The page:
Anonymous Coward

      Re: The Daily Mail

      Chuck into the mix Xenophobic, vacuous, reactionary, factually inaccurate, royalty fawning tripe.

      It really should come with a health warning "Reading this crap will seriously damage your IQ and narrow your horizons"

      1. Anonymous Coward
        Anonymous Coward

        Re: The Daily Mail

        It's weird. When I see someone reading the Daily Mail I immediately think much less of them.

        I also enjoy the irony of doing so.

    2. Yet Another Anonymous coward Silver badge

      Re: The Daily Mail

      But without knowing what the Daily Mail hates - how would I know what to think?

  7. Platelet

    adviser on preventing sexualisation and commercialisation of childhood.

    maybe MP Claire Perry can focus on getting a ban on the Mail's handy "All Grown Up" tag.

    1. Shades
      WTF?

      Re: adviser on preventing sexualisation and commercialisation of childhood.

      Jesus H Christ on a bike, I'd never noticed that before! Someone at the Fail has got a serious hard on for under-age and barely legal girls!!

      1. Anonymous Coward
        Anonymous Coward

        Re: adviser on preventing sexualisation and commercialisation of childhood.

        Someone everyone at the Fail has got a serious hard on for under-age and barely legal girls!!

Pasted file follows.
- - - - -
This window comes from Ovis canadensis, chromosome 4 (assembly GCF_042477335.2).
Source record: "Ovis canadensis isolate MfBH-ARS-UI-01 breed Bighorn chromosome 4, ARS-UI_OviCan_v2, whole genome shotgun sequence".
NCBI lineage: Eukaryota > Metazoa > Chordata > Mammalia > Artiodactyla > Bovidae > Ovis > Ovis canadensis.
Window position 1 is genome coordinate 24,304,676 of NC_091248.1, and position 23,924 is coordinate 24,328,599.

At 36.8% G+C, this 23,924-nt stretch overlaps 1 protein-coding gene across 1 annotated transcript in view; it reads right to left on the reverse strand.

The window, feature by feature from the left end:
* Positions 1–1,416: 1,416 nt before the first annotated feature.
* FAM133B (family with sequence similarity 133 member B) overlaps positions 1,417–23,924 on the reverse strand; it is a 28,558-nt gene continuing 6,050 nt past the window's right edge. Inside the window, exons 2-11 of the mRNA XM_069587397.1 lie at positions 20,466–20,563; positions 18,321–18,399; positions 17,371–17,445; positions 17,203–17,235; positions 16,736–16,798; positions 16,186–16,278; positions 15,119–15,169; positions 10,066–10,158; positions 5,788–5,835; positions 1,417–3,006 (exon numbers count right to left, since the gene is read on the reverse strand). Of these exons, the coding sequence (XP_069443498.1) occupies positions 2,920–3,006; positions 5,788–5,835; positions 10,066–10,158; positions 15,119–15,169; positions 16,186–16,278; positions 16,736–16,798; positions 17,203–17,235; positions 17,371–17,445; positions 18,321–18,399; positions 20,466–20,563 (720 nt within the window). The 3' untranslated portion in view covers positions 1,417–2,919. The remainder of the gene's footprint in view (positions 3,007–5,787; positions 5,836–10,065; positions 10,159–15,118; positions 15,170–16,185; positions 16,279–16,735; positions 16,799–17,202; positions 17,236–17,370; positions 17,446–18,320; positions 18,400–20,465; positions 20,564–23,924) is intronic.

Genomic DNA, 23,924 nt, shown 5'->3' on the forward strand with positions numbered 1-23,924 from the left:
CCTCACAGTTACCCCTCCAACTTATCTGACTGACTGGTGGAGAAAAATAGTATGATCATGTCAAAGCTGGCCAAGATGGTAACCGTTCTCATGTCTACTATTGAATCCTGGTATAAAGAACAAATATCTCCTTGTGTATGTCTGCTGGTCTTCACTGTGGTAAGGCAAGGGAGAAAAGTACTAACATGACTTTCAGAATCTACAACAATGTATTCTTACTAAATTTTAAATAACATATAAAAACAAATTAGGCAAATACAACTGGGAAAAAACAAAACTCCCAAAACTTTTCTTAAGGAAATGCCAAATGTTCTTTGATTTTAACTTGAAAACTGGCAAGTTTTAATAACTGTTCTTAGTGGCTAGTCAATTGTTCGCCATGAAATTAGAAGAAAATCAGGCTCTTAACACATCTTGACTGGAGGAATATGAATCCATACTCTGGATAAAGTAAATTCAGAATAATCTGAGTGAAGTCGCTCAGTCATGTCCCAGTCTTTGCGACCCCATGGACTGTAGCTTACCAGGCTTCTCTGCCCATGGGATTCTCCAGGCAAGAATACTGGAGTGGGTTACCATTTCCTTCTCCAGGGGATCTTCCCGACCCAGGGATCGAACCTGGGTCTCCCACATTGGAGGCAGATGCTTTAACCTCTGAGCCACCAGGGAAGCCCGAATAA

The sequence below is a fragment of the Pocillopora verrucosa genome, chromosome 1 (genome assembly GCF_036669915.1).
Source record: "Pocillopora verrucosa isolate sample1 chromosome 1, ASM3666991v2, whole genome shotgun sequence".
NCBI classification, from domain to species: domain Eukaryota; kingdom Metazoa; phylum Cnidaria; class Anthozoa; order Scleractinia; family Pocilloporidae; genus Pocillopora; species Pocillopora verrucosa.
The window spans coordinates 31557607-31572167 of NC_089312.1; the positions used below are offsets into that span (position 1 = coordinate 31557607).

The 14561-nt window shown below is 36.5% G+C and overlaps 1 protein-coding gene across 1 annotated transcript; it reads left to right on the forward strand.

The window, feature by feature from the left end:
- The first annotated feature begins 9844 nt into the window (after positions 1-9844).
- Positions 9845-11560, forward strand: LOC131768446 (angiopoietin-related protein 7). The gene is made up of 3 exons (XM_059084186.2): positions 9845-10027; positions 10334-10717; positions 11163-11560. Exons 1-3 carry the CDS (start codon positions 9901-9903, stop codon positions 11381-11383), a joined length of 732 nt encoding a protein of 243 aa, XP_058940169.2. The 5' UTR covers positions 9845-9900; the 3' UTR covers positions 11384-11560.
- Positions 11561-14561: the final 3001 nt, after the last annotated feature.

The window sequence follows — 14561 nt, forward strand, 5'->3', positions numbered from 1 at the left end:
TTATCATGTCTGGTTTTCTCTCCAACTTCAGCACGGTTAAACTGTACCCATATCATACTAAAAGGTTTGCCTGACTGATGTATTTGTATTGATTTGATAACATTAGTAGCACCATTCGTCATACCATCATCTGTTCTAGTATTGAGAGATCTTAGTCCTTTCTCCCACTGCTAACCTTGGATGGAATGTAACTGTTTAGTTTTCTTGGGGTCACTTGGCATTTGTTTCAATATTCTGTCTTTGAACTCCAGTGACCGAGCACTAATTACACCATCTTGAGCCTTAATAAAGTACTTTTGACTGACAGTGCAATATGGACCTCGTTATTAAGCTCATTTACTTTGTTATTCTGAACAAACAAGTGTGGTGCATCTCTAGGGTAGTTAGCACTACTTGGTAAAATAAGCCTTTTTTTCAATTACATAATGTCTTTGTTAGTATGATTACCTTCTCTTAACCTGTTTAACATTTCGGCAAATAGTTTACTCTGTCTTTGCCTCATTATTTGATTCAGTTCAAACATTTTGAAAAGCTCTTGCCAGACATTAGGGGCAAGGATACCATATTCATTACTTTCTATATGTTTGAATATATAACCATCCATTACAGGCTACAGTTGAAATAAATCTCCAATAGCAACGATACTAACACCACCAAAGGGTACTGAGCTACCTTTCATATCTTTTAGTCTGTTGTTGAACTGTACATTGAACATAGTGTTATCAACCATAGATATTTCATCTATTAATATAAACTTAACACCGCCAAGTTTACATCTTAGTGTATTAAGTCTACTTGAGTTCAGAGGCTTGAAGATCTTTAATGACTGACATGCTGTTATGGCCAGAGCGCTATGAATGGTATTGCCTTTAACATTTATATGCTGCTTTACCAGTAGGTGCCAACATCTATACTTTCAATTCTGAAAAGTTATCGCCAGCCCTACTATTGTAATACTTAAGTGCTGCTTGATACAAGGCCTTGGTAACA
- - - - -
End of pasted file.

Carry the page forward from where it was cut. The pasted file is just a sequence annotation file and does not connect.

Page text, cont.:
There. FIFY.

      2. Jaruzel
        FAIL

        Re: adviser on preventing sexualisation and commercialisation of childhood.

        I just gave this a go:

        1. Went to the daily fail website

        2. Typed 'all grown up' in to their search box

        One of the pages returned was this:

        "Elle Fanning looks all grown up at 13 as she shares a red carpet hug with Tom Cruise at Super 8 premiere"

        All Grown Up. At 13!!

        If my opinion of the daily fail could sink any lower, it would.

        1. Shades
          Mushroom

          Re: adviser on preventing sexualisation and commercialisation of childhood.

          It gets worse than that...

          • "All grown up at last! Doug Hutchison's teen bride Courtney Stodden turns 18... and is 'flooded with adult movie offers"
          • "All grown up! Chloe Moretz looks very ladylike and older than her 14 year as she attends Hugo screening"
          • "She can't be tamed! Miley Cyrus is all grown up in sex scene for LOL..."
          • "Classy Chloe: Teen actress Moretz, 14, looks all grown up as she steals the the show at Hugo premiere"

          That is just page 1 of 764 pages of results (20 results per page) for "all grown up"!

  8. Gonebirdin
    Unhappy

    How?

    So when he says they will show you how to differentiate between individual offspring and the times and sites they casn access, how are ISPs going to do that then with a multitude of web enabled kit like PC, Tablet, phone?